Our Broken Window

Gene Raymond Townsley — Arrested in Church Theft

“Angry Pacoima Churchmen Nab Suspect – Irate church members armed with baseball bats, garden tools and lead pipes last night captured a former parishioner of the Mary Immaculate Church in Pacoima after the church poor box was robbed of $2.09.”

Two bucks. To the courthouse with the Jonathan Rhys-Meyers doppelganger. Pretty was no panacea.

The 1959 rules were:
Do not steal.
Doubly so from the church.
The poor box? Gimme that shovel.

This is what I saw on the way to Trader Joes yesterday.  Do you think everyone in Northridge decided one day this was going to be the new normal?  But there they are just the same.

When I worked on Lord Bezos’ Farm, in the gourmet department, street people would wander in and calmly load their backpacks with premium wine and liquor and walk out the door with impunity.  They made no attempt to conceal their theft.  If we caught them and the total value was under $950, which it always was (occasionally, daringly, it would kiss up to the prosecutorial red line) the shift manager would turn them loose to return another day.

This is not forgiveness but licentiousness.   No one voted for two sets of books, one for the law abiding and another for the Free State of Jones and its profiteers, but this is the mockery of compassion we now must endure.

If you think this benevolence extends to you, try being $100 in arrears to the city as a commuter and taxpayer.  Count the days before the late penalties turn into bench warrants.

You don’t know my name, said Jean Valjean. I’m a thief.
Of course I do, said the Bishop, your name is Brother.
You forgot your candlesticks. Use this silver to become an honest man.
God has raised you out of darkness, I have saved your soul for God.

The priest’s gesture was effective because he spared Jean from a return to prison for life.   Remove the gendarmerie from the equation and there is no grace, only pointless indulgence.   No redemption, no Marius, no Cosette, no wedding.

I wonder what became of Gene Raymond Townsley?

The Bishop of Digne painting by Darin Ashby

The Twilight of Tolerance?

(Photo credit MARK RALSTON/AFP/Getty Images)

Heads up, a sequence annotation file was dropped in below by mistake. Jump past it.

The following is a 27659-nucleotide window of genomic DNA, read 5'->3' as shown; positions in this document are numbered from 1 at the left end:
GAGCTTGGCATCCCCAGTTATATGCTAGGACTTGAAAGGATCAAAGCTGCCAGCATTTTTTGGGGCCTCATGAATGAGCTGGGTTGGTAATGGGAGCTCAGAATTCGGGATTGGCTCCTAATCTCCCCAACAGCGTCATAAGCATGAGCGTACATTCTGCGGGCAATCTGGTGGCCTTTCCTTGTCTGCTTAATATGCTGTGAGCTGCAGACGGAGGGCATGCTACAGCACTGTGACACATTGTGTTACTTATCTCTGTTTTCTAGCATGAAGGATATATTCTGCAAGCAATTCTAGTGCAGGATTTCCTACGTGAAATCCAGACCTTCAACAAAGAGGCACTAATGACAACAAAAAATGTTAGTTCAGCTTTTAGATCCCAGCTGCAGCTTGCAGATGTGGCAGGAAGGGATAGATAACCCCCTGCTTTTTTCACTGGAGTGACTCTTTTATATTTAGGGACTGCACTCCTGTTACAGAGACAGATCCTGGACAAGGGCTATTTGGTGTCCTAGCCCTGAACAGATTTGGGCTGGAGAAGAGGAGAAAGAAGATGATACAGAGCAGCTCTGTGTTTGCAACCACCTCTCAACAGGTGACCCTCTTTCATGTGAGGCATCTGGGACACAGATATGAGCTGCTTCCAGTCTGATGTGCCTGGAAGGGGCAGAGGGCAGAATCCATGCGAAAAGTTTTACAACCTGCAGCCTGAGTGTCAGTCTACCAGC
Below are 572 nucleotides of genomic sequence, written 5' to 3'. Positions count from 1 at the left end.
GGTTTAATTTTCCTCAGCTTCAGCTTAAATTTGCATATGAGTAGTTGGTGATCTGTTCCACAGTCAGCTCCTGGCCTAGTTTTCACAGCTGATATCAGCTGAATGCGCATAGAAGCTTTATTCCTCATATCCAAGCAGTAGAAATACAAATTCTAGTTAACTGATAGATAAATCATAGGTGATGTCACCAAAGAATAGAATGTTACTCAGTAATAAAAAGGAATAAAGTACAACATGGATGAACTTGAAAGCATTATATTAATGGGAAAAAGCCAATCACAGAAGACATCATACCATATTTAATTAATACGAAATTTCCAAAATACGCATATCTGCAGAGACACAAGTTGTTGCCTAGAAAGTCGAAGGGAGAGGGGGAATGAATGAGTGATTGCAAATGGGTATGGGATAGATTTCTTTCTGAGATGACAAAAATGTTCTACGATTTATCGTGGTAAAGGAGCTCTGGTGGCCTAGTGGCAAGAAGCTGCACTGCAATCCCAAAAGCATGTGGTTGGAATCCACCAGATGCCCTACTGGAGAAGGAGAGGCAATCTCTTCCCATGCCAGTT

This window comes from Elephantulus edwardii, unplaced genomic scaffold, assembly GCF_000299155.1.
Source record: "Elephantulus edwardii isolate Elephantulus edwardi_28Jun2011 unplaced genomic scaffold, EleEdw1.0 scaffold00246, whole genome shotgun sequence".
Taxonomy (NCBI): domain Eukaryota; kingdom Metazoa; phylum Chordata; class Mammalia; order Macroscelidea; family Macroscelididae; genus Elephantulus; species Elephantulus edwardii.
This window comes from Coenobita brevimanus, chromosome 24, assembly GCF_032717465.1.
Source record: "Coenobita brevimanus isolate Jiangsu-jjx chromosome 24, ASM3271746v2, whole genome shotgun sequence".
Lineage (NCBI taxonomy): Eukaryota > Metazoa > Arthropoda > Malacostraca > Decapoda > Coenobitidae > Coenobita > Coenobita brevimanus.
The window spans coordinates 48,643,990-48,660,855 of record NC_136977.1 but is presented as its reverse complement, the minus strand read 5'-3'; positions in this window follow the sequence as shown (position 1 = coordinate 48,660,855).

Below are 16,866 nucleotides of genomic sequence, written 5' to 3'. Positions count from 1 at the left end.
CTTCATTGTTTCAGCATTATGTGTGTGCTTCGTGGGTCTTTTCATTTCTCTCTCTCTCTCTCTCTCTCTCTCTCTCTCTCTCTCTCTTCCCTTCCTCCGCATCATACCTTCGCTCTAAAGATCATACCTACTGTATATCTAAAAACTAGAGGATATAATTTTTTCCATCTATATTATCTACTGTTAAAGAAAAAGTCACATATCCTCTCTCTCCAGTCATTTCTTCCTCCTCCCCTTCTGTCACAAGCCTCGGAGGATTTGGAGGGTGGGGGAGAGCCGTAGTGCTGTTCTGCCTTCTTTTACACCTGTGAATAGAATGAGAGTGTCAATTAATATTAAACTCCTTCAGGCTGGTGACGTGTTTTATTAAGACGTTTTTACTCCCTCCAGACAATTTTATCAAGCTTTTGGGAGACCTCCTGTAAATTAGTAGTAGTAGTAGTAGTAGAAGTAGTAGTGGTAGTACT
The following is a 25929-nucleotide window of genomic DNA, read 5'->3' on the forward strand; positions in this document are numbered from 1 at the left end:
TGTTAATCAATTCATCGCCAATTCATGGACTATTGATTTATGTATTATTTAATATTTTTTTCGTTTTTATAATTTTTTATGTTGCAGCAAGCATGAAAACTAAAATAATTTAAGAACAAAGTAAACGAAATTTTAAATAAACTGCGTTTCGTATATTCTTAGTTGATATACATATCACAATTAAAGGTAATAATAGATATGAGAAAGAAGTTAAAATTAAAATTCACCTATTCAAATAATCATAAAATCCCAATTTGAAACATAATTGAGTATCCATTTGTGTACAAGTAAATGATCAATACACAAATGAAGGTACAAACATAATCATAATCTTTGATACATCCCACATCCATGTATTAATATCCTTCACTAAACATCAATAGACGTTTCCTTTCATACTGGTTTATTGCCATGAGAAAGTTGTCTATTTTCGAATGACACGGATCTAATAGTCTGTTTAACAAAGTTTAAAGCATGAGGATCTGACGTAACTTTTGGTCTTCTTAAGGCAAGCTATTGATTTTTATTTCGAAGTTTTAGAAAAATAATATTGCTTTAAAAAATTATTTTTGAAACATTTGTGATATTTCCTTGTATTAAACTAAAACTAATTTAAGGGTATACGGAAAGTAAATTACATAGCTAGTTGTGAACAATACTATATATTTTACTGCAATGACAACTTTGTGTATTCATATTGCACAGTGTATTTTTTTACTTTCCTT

Behold the good people of K-town,  marching down Wilshire, in protest….
Against climate change? No.
Trump? No.
Kim Jong-Un?
A homeless shelter on Vermont.

This is the point of frustration we have reached in Los Angeles.

Faced with the abnormal being made permanent, the city is in rebellion.

There’s just one catch. With one city councilperson per 300,000 residents, rebellions can be safely ignored.    The Koreatown shelter, mightily resisted in May, is quietly being moved downmarket to working-class linguistically divided Macarthur Park.

What are the odds Latinx Armenian Filipino Thai Middle Eastern White Hipster Van Nuys is going to escape a similar fate?

Lets put it this way, we are unable to get the palm weeds pulled in front of the Valley Government Center.    The weeds don’t pay anybody. They don’t have a lobby. But in The Nuys they own the sidewalk.   One can obtain Bitcoin at an ATM on Oxnard Blvd, then cross the street into a state of nature. Such are the contradictions we enjoy now.

Every time you see one of these guys understand there are people who do not live in your neighborhood making money off them.    Your blight is another person’s meal ticket, shuffling about in rags.  He has a power structure behind him. You do not.

Service providers with a stake in the outcome infiltrate public meetings with shills holding signs and nary a peep of contradiction do we hear from the Times.  The lobbying by interested parties and the coverage of same by local media has become a feedback loop of assumed agreement.

Among the unexamined assumptions are these:
Is there a right to hop a bus to LA, squat on the sidewalk and declare residency?
Are such people entitled to free housing and health care?